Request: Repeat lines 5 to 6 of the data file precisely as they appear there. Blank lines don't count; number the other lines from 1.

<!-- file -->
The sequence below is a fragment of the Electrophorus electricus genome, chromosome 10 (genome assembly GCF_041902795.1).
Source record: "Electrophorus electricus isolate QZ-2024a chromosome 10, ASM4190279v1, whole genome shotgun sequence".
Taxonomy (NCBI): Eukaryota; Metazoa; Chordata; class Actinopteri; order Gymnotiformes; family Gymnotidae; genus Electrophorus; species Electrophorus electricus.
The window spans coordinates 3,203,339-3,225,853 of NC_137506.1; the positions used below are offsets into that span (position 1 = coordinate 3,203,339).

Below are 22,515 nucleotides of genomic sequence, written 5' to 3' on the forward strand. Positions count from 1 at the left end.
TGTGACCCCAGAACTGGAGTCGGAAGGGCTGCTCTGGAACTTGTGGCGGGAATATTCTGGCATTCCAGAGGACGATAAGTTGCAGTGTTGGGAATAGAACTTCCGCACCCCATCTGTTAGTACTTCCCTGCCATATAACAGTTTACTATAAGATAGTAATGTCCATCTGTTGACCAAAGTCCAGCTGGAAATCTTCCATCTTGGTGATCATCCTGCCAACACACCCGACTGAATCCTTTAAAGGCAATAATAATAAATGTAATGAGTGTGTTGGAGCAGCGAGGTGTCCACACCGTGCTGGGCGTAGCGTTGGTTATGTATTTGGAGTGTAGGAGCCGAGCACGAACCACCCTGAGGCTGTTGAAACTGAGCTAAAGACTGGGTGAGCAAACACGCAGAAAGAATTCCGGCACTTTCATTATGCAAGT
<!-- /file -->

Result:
Below are 22,515 nucleotides of genomic sequence, written 5' to 3' on the forward strand. Positions count from 1 at the left end.
TGTGACCCCAGAACTGGAGTCGGAAGGGCTGCTCTGGAACTTGTGGCGGGAATATTCTGGCATTCCAGAGGACGATAAGTTGCAGTGTTGGGAATAGAACTTCCGCACCCCATCTGTTAGTACTTCCCTGCCATATAACAGTTTACTATAAGATAGTAATGTCCATCTGTTGACCAAAGTCCAGCTGGAAATCTTCCATCTTGGTGATCATCCTGCCAACACACCCGACTGAATCCTTTAAAGGCAATAATAATAAATGTAATGAGTGTGTTGGAGCAGCGAGGTGTCCACACCGTGCTGGGCGTAGCGTTGGTTATGTATTTGGAGTGTAGGAGCCGAGCACGAACCACCCTGAGGCTGTTGAAACTGAGCTAAAGACTGGGTGAGCAAACACGCAGAAAGAATTCCGGCACTTTCATTATGCAAGT